JAYES: Sure. I am not asking to declare policies now. I totally accept that. You are going through a review, an election isn’t until 2022. You sit here this morning and agree that there is a climate emergency so how will that shape your climate change policy? I mean there are a few difficult areas you need to work out. Will you be potentially more ambitious?  

KHALIL: Well I don’t know. We are going to go through a policy review. Possibly. It depends on what the situation is. There could be different parts of the policy that might change. We might need to emphasise other parts, you know the recycling industry for example has sort of collapsed in Australia, we need to focus our attention on that. Things change. It doesn’t mean it’s less ambitious or more ambitious. There could be emphasis on different elements of the work that we need to do to tackle climate change. I think that’s a responsible course of action.  

JAYES: Where do you think the Labor party should go? On climate? 

KHALIL: On? My view is that climate change is real. We need to actually address climate change as best as we can as a government. The community does as well. But obviously the actions of a government have a huge impact on emissions on the effects of climate change and that’s something that we took to the last election, some very good policies and many of them I think are important in tackling climate change and I hope that myself and other caucus members we will be part of that policy review process with respect to these areas. 

JAYES: And do you believe more broadly, we have competing messages from Wayne Swan and Mark Butler, two key figures within Labor. Who do you agree with about where you should go with your policy manifesto?  

KHALIL: Well, that’s a very broad question Laura. We are talking about hundreds of different… 

JAYES: It’s pretty simple. It’s one or the other isn’t it?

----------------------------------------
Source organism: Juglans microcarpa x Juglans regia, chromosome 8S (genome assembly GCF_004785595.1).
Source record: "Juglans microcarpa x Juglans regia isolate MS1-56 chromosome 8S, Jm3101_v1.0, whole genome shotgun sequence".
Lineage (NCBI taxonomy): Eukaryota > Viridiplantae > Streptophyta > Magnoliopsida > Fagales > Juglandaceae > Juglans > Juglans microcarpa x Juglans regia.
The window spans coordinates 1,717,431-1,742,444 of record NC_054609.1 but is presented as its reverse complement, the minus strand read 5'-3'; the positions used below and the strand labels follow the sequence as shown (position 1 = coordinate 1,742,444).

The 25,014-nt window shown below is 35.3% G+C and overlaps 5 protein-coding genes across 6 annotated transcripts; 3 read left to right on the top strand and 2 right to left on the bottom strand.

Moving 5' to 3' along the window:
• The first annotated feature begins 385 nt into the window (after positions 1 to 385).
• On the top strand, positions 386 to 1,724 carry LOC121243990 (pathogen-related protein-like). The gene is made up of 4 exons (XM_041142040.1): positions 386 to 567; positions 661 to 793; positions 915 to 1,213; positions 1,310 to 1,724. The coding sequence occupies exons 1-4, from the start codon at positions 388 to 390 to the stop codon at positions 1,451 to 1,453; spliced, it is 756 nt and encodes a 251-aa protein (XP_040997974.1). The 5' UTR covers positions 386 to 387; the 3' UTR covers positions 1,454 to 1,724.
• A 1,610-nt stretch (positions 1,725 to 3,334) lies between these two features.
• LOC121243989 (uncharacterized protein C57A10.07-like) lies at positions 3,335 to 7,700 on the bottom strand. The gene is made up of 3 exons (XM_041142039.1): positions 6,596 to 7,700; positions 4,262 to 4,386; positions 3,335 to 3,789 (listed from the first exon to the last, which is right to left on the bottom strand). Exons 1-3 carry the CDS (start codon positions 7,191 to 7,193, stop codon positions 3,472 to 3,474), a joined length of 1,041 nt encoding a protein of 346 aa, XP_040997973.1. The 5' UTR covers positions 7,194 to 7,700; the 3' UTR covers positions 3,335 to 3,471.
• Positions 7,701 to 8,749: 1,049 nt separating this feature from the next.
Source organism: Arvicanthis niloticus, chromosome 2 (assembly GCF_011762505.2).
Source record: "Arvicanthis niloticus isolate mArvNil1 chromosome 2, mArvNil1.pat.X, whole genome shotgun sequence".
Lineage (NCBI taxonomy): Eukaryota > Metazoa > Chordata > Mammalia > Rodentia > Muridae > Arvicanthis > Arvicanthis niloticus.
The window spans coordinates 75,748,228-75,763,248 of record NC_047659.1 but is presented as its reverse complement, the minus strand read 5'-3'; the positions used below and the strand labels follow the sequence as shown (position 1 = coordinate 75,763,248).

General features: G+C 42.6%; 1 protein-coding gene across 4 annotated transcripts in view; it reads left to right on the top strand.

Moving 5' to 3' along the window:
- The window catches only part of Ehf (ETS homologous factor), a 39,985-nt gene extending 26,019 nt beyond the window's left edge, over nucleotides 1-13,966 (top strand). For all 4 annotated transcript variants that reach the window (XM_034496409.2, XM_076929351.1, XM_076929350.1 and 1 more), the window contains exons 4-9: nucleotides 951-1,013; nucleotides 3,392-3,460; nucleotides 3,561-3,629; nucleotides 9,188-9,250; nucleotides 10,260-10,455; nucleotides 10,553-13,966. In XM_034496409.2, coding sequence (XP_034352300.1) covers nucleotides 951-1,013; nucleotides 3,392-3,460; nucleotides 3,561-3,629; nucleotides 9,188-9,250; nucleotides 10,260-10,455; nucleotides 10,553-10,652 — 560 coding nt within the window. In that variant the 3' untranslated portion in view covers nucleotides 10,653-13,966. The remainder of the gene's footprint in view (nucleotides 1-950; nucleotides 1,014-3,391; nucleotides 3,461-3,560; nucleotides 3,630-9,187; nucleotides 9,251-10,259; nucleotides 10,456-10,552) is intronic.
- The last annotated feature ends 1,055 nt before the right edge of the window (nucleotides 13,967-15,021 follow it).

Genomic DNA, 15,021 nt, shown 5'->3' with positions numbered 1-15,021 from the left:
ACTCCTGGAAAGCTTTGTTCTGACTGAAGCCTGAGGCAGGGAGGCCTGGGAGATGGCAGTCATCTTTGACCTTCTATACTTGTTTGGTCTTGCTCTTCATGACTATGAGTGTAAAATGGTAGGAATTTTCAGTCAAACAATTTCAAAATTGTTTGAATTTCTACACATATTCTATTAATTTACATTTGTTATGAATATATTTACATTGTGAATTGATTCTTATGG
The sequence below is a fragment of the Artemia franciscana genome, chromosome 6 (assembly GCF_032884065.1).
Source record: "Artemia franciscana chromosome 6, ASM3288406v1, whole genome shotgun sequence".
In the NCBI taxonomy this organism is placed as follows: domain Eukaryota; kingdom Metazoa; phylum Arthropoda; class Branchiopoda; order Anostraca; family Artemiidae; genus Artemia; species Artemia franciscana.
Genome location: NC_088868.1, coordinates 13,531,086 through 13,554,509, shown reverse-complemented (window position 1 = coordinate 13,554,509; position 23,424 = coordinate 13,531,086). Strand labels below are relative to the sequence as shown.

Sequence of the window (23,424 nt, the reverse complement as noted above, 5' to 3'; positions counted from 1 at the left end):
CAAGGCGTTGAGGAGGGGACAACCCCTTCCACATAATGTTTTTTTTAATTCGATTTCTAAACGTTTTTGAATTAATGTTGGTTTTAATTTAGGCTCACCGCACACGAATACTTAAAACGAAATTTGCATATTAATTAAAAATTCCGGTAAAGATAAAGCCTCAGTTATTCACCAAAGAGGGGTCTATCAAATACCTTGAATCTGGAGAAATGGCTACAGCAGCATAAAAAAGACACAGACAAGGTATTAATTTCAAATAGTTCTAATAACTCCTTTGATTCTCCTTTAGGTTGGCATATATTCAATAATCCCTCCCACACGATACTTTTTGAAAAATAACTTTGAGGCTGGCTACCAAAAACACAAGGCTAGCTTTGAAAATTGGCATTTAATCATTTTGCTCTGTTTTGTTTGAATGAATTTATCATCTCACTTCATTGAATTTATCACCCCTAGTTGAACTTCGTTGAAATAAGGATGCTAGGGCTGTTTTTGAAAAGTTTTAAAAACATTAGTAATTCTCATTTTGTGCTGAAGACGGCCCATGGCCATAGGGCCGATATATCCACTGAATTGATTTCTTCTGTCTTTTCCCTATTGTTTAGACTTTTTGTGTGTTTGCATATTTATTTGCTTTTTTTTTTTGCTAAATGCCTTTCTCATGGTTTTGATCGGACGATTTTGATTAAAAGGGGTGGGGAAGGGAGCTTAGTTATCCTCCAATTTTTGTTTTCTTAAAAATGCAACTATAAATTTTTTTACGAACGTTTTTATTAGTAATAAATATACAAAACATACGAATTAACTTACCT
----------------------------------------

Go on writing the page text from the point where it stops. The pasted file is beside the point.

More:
KHALIL: There are many different policies areas and I will put my own views into the caucus process about each different policy, for what they are worth and my colleagues will do the same, our leadership does so as well. Some of those issues might be agreed with certain colleagues, some not. That’s what you have with respective to a really good policy development process. You have a discussion about it.  

JAYES: Okay, it’s going to be a long one. Finally before I let you go, Gladys Liu, how concerned are you about her links to the Chinese Communist Party? 

KHALIL: Well that interview yesterday was actually – made things less clear. You have got to ask the question, where is the Foreign Minister Marise Payne?  Where is the Prime Minister? They really need to start answering the questions about whether she is a fit and proper person to be in the parliament. What memberships she has of these organisations, whether she has taken stipends or honorariums, has she declared it? These are all serious questions that need to be answered by the Prime Minister to determine whether she is a fit and proper person for this parliament. It is very disturbing. 

JAYES: Do you think she is fit and proper?  

KHALIL: Well they need to answer those questions. They are questions that have to be answered by the Prime Minister and the Foreign Minister. As to what I think? I don’t know. I was watching that like everybody else thinking what is going on here! There was really, much more difficult to understand things after the interview than before. It made it less clear her answers. She denied that $300,000 in donations had to be returned, so that was clearly a problem. She has denied that there were any security risks attached to some of the guests that she put towards donating towards the Liberal Party. So she has got some serious questions to answer. Ultimately the Prime Minister and the Foreign Minister need to answer these questions and make those determinations.  

JAYES: Peter Khalil, I appreciate your time this morning. 

KHALIL: Thanks very much.